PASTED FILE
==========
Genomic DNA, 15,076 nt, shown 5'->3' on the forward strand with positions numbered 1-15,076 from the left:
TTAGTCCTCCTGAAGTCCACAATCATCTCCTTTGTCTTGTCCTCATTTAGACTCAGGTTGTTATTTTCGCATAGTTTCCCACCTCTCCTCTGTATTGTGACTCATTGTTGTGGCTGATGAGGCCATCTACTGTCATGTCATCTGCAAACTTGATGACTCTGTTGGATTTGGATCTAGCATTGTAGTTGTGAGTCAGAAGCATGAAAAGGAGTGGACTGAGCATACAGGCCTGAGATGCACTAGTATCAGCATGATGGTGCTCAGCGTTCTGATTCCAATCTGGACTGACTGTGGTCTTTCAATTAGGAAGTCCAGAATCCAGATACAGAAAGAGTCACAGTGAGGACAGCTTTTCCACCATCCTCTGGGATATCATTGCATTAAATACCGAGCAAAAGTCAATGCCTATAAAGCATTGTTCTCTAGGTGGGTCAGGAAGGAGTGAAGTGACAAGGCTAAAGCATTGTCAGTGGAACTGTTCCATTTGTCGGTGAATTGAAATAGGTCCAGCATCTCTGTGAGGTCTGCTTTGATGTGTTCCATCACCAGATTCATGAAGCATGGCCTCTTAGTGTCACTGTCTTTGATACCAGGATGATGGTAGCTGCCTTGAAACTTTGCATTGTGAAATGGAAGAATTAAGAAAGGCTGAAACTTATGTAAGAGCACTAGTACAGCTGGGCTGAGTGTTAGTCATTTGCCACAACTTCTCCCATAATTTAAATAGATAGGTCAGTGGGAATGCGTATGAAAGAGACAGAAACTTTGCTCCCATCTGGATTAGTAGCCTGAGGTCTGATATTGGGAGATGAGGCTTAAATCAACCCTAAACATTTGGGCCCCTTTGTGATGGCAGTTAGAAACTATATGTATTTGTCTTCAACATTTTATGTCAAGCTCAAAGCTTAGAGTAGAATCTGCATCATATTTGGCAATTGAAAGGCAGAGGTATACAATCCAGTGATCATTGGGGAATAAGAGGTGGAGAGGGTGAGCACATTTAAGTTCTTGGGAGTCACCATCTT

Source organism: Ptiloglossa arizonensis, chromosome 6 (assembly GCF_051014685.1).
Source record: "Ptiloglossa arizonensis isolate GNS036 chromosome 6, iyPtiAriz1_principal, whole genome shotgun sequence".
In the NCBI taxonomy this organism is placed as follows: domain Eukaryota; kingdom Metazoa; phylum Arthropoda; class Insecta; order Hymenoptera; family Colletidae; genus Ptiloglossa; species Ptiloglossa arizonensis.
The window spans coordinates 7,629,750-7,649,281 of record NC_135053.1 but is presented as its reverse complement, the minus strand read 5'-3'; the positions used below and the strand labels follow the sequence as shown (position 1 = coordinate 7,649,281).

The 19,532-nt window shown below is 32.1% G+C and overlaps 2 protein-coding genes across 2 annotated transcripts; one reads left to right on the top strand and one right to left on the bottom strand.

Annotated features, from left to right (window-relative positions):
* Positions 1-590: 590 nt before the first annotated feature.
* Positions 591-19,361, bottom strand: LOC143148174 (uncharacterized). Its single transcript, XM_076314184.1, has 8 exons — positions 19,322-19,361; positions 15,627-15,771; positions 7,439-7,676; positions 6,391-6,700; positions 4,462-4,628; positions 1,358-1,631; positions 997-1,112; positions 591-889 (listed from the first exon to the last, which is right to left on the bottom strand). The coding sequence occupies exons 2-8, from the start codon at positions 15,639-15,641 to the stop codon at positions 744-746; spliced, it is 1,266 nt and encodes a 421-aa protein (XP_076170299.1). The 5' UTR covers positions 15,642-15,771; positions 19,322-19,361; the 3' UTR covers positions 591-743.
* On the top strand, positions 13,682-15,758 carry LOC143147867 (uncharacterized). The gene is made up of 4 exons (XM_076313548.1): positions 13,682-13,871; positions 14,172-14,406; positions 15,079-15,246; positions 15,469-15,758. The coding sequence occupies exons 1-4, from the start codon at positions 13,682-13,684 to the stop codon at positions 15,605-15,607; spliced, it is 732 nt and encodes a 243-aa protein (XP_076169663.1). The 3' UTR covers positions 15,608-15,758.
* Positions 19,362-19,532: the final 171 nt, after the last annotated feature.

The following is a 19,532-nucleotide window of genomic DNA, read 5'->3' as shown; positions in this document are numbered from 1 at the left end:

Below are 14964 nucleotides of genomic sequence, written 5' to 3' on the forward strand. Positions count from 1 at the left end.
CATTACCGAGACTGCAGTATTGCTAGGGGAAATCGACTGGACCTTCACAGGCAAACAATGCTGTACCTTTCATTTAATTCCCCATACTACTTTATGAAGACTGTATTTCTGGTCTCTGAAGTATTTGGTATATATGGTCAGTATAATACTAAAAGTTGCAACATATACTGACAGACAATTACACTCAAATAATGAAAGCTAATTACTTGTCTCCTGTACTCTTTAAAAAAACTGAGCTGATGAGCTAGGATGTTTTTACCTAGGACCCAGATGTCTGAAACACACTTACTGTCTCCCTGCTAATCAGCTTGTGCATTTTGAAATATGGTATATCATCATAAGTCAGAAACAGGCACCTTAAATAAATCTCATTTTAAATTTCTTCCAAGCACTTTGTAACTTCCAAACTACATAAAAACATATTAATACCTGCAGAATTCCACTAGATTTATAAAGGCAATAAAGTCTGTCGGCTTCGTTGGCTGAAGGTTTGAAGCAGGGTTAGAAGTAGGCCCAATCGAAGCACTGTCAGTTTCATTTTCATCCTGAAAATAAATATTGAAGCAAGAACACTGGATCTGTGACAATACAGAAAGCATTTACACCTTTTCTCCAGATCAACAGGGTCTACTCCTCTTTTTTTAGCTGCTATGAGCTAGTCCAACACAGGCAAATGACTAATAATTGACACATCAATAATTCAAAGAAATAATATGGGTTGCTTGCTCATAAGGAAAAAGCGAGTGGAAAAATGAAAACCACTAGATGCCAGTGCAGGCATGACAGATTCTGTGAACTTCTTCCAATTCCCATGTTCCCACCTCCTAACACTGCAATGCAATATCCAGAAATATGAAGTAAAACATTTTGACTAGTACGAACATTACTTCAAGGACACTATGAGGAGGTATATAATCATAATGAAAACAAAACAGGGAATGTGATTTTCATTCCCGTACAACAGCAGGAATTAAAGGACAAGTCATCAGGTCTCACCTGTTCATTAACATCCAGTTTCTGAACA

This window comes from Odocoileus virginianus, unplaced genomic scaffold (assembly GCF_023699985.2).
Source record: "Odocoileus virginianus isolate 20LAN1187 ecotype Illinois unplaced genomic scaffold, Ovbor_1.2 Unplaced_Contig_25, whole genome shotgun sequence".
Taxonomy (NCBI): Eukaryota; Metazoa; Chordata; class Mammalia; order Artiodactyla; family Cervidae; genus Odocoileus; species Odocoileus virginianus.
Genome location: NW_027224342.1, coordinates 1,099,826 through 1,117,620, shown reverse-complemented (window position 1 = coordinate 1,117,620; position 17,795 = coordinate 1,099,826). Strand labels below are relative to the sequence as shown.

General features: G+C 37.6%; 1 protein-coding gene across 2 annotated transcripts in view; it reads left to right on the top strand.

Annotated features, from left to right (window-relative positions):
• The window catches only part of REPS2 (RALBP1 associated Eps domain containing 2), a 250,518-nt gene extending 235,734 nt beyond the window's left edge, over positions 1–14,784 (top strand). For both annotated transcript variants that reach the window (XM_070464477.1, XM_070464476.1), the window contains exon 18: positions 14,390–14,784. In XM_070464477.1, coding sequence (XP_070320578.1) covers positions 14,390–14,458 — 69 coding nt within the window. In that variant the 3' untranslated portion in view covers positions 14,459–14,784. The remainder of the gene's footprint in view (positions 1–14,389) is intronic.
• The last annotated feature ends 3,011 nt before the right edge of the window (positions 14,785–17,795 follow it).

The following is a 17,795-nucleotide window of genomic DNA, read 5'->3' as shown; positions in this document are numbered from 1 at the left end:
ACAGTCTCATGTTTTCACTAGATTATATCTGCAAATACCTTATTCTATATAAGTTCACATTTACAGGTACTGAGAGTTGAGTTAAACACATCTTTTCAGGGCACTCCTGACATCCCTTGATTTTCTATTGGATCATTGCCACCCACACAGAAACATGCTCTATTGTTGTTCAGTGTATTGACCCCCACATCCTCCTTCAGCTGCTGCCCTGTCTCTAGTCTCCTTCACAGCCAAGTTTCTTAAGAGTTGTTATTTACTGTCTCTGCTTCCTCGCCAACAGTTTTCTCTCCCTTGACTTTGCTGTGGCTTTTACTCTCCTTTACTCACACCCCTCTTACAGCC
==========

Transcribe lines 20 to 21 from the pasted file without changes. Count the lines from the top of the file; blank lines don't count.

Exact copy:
General features: G+C 37.6%; 1 protein-coding gene across 2 annotated transcripts in view; it reads left to right on the top strand.

Annotated features, from left to right (window-relative positions):